The 12 Mbps bandwidth, while high compared with other existing protocols, was not fast enough to be shared among too many devices. Before USB 2.0 came along, some vendors provided PCI cards with four separate USB 1.1 controllers, each with a single port, to allow users to get 48 Mbps of total bandwidth, thereby repairing the utopian ideal by using a mundane practice. Even on newer systems, multiple USB controllers seem to provide improved performance and reduced latency. This matters more to users than the theoretical option of connecting more than a hundred peripherals on a single bus.

Once again, the cable design was poor. If nothing else, users would benefit from a cable design which makes touch-and-feel connections easier.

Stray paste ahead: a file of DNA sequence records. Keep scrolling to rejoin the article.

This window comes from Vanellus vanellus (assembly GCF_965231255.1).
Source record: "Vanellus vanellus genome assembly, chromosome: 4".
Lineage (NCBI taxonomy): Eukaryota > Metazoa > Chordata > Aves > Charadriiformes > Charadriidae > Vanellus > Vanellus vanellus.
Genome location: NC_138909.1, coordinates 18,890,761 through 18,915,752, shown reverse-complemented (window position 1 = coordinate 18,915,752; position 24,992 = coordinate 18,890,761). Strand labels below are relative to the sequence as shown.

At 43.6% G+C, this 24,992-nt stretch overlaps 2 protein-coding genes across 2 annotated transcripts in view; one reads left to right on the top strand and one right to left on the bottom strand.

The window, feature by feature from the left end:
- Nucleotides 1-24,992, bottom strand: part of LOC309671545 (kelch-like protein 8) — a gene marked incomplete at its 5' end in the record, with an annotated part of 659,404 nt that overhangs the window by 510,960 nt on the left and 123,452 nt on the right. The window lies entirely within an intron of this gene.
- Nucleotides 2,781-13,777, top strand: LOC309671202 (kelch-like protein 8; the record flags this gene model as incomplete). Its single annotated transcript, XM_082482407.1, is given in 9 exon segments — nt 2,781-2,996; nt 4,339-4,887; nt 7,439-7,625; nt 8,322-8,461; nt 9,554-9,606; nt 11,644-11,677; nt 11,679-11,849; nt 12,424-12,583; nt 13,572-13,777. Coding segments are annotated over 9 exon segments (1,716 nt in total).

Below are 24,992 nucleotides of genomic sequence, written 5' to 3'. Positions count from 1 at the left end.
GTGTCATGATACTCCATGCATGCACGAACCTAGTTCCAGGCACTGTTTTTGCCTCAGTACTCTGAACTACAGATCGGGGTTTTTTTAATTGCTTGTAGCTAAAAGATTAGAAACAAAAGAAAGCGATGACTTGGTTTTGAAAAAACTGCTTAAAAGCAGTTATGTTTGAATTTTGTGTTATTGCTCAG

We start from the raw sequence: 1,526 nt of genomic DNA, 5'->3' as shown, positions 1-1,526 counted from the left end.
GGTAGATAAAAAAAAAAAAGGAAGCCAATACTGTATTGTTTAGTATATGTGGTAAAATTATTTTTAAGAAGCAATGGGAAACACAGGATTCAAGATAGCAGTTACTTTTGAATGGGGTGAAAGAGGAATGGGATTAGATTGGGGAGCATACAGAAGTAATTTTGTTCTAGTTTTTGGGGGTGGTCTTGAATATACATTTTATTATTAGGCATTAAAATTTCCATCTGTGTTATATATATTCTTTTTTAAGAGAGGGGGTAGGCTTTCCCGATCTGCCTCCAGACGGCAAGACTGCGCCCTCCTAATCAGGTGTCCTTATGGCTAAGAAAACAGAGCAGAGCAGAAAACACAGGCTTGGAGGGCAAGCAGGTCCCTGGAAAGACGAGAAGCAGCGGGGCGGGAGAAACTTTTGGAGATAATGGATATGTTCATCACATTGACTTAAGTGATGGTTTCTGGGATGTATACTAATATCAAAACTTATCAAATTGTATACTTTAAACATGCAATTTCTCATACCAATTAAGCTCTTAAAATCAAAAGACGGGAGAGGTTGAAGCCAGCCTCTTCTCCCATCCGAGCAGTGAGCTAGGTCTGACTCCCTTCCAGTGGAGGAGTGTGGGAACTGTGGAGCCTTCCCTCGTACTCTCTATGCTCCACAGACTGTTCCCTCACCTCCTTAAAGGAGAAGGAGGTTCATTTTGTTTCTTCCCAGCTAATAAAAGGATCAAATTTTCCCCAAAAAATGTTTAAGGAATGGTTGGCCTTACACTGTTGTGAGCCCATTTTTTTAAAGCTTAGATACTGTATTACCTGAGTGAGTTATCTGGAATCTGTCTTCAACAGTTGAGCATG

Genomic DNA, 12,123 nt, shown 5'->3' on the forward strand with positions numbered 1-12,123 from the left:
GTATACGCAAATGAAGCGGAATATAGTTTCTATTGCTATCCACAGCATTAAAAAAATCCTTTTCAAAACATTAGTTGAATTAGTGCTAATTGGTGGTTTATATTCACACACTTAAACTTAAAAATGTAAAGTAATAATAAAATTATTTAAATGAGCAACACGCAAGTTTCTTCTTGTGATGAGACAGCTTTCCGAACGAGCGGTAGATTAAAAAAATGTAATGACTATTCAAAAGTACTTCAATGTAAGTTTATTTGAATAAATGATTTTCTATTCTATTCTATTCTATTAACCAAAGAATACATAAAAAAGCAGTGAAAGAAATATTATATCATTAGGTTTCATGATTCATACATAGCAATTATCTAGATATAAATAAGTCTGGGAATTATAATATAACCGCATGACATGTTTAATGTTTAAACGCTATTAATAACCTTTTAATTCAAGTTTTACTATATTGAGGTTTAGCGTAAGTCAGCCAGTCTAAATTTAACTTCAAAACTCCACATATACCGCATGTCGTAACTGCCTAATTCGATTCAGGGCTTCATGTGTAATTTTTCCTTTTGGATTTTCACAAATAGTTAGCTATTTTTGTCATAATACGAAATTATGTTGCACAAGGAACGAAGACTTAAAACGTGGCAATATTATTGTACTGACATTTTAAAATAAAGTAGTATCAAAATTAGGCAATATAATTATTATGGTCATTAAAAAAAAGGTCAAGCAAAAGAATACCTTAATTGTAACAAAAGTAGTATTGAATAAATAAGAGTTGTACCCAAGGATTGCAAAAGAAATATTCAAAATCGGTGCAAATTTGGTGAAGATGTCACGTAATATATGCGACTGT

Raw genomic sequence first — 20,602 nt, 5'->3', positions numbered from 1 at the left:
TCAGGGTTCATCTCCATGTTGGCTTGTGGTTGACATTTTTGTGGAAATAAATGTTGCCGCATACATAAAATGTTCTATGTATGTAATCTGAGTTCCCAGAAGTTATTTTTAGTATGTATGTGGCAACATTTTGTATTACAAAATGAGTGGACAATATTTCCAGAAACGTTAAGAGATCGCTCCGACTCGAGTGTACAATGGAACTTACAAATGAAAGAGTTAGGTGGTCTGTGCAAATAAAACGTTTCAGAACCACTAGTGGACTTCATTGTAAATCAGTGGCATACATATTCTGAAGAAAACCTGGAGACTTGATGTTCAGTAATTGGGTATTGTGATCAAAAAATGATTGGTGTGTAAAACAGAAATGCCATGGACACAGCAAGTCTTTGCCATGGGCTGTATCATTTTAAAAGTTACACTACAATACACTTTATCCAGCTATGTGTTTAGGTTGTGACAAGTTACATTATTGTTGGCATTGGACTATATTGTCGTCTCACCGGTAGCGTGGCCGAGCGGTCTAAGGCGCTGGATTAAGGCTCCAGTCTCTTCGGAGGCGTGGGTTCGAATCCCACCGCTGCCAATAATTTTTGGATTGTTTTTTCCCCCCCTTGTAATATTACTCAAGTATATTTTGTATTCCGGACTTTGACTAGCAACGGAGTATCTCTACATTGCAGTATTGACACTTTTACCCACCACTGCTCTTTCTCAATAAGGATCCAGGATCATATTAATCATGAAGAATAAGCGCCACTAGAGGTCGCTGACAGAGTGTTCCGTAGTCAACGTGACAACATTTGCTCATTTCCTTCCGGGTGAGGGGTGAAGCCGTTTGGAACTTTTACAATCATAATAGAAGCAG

The self-contained cable handling both signals and power was simply brilliant. For the large number of USB devices which can run entirely off the supplied power, USB's handling of this is masterful. It would be nice if vendors were better about disclosing power requirements though. In practice, 90% of devices "just work" without additional hassle. The side effect of a market in USB charging devices is probably unintentional, but absolutely fascinating.

The USB 2.0 spec helped address overall bandwidth problems, but exacerbated confusion about performance by adopting an essentially contradictory description for device speeds. It also introduced a new connector type (the Mini-B for PDAs and cell phones and the like), a reasonable connector that probably will cause no usability ripple at all in the user's experience.